Review and road test of the Nissan Juke
The Nissan Juke is wilfully weird but it's hit a nerve with British buyers who love the thing. Jonathan Crouch takes a look at the MK2 model.
Ten Second Review of the Nissan Juke
If you need a car that blends into the background, look somewhere else. Nissan's Juke is a small SUV that's sold like hot cakes because it makes a visual statement. The second generation version keeps the design extreme but adds more space, smarter looks, extra equipment, greater efficiency and plenty of personalisation options.
There's nothing quite like a Nissan Juke, part SUV, part sports coupe, part hot hatch - with a few bike and rallycar genes thrown in for good measure. It sounds an unpromising mix but against the odds, Nissan has made it work and in the original version of this car, defined once and for all what the market's smallest breed of crossover-class car should be like. Here's the second generation model.
What was most amazing about the original Juke was that a company the size of Nissan could build it. The usual procedure is for a maverick designer to come up with just such a concept only for company heads to shelve it, for customer clinics to reject it or for marketing pressure to water it down. Somehow the earlier Juke survived all of these potential trapdoors and this MK2 model remains singularly the most distinctive family car on sale today.
The Juke range kicks off in second generation form with the 1.0-litre turbocharged three-cylinder DIG-T 114 petrol engine we've already seen in Nissan's Micra supermini, with either a six-speed manual gearbox or an all-new seven-speed dual-clutch automatic, replacing the CVT transmission previously offered. Power stands at 114PS with up to 200Nm of torque available on overboost. Nissan claims 0-62mph in 10.4 seconds for the manual and 11.1 seconds for the DCT automatic variant, with both topping out at 112mph.
At the wheel, long-time Juke owners will find the driving position is massively improved - there's at last a reach-adjustable steering wheel and smart Monoform sports seats are standard. In the manual model, the gear lever now sits more purposefully on the centre console and operates with a shorter throw.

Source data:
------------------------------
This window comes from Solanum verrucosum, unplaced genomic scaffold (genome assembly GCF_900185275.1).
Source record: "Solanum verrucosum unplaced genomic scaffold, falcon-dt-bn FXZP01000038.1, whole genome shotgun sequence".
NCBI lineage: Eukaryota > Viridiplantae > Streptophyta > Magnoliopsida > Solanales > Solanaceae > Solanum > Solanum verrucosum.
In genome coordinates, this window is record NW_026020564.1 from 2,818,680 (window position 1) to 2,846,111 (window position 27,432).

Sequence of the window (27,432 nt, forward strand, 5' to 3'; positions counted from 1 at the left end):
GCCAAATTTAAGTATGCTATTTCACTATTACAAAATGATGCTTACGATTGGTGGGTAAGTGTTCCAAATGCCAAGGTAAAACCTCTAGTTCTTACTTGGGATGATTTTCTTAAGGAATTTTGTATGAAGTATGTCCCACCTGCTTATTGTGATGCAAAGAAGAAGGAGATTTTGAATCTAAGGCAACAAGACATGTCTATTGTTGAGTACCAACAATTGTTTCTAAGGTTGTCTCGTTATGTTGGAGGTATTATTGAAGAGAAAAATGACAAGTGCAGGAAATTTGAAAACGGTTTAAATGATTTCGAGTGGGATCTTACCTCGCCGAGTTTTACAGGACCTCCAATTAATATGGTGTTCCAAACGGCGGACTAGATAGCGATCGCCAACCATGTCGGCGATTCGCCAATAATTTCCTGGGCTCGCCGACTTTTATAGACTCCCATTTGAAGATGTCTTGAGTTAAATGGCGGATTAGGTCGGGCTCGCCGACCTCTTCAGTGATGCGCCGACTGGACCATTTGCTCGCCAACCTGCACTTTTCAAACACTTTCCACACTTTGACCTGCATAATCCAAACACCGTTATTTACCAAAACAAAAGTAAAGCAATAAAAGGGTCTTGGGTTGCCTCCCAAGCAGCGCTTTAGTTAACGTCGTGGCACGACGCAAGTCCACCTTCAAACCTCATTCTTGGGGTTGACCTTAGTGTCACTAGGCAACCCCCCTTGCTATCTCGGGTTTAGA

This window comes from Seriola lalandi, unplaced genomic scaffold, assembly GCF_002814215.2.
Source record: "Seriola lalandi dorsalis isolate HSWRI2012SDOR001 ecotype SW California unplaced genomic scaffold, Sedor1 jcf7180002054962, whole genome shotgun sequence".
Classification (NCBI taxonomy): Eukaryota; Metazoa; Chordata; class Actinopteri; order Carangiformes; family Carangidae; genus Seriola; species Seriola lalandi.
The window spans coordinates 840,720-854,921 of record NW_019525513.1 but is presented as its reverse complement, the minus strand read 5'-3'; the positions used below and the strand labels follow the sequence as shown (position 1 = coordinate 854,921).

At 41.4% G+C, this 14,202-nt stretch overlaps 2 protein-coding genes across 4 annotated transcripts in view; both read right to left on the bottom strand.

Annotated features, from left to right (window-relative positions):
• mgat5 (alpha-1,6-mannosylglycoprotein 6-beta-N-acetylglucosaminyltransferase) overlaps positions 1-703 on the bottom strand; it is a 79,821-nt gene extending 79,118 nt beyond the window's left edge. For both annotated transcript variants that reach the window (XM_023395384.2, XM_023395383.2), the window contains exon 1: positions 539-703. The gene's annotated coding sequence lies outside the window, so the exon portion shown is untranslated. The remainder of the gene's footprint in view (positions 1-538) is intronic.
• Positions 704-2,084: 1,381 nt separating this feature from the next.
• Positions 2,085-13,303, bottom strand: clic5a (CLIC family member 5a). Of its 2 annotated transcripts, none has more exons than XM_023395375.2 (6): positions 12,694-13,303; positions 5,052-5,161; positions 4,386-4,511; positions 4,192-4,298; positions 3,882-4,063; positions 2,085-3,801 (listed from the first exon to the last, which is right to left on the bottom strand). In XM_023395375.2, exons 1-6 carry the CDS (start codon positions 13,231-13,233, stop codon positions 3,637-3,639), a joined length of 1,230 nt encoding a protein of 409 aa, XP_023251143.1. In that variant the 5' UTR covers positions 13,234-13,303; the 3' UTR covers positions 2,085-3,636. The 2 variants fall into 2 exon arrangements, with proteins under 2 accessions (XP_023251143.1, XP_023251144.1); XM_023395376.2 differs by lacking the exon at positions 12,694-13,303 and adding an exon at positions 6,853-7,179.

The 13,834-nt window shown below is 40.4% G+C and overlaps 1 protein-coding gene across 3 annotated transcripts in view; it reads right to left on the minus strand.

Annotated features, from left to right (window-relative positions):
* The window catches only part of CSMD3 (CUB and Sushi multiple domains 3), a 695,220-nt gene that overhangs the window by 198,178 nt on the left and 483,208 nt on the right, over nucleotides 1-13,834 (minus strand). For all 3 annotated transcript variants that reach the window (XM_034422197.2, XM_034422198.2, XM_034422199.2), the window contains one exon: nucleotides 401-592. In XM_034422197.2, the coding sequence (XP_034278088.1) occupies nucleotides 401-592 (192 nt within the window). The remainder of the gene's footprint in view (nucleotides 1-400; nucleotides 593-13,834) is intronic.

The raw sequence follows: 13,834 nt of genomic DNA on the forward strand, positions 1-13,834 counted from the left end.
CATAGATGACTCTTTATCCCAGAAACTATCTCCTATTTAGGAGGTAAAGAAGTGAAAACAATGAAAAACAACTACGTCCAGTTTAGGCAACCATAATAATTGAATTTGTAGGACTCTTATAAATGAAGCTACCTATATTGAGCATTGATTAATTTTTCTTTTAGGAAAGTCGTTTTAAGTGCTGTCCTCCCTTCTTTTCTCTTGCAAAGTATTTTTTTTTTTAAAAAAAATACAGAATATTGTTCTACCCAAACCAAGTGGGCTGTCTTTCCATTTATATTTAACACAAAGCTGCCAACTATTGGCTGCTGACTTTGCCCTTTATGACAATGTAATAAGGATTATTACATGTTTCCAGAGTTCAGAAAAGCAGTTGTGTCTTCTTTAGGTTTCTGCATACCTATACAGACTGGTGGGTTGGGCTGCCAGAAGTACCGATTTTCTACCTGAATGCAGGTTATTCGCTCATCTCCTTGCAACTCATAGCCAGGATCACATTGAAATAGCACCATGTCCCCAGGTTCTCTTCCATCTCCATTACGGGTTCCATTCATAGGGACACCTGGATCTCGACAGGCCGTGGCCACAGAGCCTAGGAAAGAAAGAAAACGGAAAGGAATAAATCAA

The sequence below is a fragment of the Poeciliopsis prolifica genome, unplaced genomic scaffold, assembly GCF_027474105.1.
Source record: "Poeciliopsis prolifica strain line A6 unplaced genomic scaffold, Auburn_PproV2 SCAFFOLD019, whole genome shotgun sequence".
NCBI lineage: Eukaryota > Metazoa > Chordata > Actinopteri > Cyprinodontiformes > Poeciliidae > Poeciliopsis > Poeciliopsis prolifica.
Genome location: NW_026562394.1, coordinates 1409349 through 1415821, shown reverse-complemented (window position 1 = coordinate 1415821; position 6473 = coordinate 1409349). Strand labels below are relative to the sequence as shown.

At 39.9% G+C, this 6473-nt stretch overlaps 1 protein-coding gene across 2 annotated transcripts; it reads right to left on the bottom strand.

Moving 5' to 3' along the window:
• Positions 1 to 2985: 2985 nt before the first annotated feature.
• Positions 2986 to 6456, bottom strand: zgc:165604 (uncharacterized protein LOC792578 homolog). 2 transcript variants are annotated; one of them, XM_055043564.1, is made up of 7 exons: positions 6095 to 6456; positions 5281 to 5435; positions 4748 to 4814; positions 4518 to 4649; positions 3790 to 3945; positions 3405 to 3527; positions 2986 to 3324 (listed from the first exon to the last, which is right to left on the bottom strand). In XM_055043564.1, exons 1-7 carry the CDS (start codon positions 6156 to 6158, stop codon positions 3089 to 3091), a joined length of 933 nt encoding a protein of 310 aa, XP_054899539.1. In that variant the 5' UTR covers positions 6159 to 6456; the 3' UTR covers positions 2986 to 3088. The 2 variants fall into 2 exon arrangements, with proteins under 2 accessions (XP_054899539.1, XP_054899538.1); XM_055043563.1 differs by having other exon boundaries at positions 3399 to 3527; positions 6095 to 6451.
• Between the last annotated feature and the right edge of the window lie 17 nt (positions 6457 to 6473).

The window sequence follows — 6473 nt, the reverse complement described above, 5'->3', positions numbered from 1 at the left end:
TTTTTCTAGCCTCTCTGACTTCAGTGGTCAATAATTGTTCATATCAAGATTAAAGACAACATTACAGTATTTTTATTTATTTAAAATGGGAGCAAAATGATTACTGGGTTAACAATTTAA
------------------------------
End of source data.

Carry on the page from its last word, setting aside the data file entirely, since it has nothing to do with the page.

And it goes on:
Plus of course there's plenty of driver-assistance technology, primarily Nissan ProPILOT, the brand's semi-autonomous driver aid. This is capable of controlling the throttle, braking and steering while driving in a single lane on motorway-style roads. It's optional on N-Connecta trim cars and standard from Tekna grade upwards. In addition, the Juke gains intelligent automatic emergency braking with pedestrian and cyclist detection, speed-limit and traffic-sign recognition, lane-keep assist and rear cross-traffic alert.
Design and Build
Yes, the Juke does still look like either something dredged up from the abyssal depths of the ocean or a fun, friendly and futuristic little runabout, depending on your perspective. Whichever camp you're in, you have to hand it to Nissan for not losing its resolve and watering this design down. Buyers of the original model will recognise this second generation version with its exaggerated wheel arches, rising window line, strong shoulders and a squat rear end. The full-LED circular headlights placed high on the front bumper reference those of the original Juke's, and feature a new Y-shaped signature. Above them sit new, slim LED daytime running lights that flank the nose and a narrow grille. This MK2 model is 35mm wider and 75mm longer nose to tail than before, but most significantly, the wheelbase has increased by 105mm. It certainly appears a larger, more spacious car.
The cabin delivers on that promise, with rear knee room increasing by 58mm and headroom growing by 11mm. Sitting on top of the revised fascia is a new 8-inch touchscreen infotainment system, while some cars will also be available with a seven-inch colour driver-information display within the instrument panel. Out back, the hatch is 131mm wider than before and it accesses a boot that's now 422-litres in size, an increase of 68-litres over the first generation model.